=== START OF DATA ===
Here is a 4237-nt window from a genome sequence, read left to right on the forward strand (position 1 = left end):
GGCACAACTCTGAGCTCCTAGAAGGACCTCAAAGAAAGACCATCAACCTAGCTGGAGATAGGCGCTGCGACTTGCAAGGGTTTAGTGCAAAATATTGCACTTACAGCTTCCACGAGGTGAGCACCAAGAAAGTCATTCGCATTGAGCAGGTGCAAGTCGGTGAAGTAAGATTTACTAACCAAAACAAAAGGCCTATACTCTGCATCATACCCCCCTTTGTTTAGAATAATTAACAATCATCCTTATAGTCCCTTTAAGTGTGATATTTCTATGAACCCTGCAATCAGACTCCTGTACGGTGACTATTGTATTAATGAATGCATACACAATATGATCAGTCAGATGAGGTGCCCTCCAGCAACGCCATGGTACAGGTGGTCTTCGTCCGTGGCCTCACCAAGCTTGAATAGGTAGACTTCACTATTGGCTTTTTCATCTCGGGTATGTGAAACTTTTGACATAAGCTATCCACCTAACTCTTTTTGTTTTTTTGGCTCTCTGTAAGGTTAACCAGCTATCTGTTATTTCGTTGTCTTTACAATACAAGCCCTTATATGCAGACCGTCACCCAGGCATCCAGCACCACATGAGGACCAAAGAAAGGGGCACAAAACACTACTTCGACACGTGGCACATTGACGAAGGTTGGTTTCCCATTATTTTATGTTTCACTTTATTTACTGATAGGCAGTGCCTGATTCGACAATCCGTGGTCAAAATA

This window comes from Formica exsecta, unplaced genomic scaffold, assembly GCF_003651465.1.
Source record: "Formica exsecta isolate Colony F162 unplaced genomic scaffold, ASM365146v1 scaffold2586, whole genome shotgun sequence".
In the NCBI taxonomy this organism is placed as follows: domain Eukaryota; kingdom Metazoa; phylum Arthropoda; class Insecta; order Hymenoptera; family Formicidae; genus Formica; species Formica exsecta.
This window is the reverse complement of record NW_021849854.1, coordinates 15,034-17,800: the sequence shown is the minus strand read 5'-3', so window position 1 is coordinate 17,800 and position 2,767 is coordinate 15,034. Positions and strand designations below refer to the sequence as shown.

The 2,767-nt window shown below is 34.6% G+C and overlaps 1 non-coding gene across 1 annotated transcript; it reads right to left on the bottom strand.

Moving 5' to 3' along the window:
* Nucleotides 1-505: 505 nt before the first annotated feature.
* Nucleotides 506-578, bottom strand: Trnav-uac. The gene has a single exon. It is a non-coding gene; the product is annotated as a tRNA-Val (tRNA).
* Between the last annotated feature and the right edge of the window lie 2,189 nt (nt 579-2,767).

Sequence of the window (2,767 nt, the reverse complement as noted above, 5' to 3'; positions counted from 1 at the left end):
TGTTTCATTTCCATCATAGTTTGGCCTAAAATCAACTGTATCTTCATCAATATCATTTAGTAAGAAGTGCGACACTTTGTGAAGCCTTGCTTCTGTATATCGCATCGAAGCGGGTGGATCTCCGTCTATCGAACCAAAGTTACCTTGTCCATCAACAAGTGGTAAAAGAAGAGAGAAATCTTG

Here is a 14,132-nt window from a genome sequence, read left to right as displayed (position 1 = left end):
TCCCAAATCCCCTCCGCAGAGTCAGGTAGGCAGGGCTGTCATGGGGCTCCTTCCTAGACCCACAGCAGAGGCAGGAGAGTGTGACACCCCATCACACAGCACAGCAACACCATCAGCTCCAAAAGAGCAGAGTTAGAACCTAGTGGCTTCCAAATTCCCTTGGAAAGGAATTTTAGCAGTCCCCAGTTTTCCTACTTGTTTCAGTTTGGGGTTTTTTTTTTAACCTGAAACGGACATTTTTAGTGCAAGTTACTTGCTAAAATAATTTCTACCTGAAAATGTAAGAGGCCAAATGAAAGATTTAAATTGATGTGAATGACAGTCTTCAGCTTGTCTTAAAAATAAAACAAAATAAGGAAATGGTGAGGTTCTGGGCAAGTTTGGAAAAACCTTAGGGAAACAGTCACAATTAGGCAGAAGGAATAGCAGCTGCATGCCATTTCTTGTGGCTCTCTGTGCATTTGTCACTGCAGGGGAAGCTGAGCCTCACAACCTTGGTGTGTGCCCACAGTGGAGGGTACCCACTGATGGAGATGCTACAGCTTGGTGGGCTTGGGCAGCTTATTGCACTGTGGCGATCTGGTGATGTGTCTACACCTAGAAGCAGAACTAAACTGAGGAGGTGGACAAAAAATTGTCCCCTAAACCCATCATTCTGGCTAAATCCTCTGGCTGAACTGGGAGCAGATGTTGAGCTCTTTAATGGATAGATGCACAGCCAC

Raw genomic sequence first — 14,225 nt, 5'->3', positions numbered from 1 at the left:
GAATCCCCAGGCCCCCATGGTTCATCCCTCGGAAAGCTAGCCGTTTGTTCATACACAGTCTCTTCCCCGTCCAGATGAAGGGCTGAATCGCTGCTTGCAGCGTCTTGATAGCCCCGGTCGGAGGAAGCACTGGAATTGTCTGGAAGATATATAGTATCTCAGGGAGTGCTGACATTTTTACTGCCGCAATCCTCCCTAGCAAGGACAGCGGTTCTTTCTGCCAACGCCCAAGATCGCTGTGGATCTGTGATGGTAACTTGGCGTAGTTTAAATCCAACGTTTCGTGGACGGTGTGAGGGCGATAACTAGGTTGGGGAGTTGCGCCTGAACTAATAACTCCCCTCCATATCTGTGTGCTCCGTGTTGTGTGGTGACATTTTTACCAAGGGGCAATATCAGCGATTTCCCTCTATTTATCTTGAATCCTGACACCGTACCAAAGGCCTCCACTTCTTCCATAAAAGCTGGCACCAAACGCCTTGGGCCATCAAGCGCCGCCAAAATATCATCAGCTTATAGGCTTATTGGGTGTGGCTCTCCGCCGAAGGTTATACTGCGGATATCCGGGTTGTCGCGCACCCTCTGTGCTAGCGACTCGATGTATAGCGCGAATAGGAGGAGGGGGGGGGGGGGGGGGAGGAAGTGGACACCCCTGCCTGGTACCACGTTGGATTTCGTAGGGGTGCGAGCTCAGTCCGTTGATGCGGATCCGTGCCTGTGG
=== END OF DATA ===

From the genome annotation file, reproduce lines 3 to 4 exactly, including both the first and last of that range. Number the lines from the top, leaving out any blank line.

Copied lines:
This window comes from Formica exsecta, unplaced genomic scaffold, assembly GCF_003651465.1.
Source record: "Formica exsecta isolate Colony F162 unplaced genomic scaffold, ASM365146v1 scaffold2586, whole genome shotgun sequence".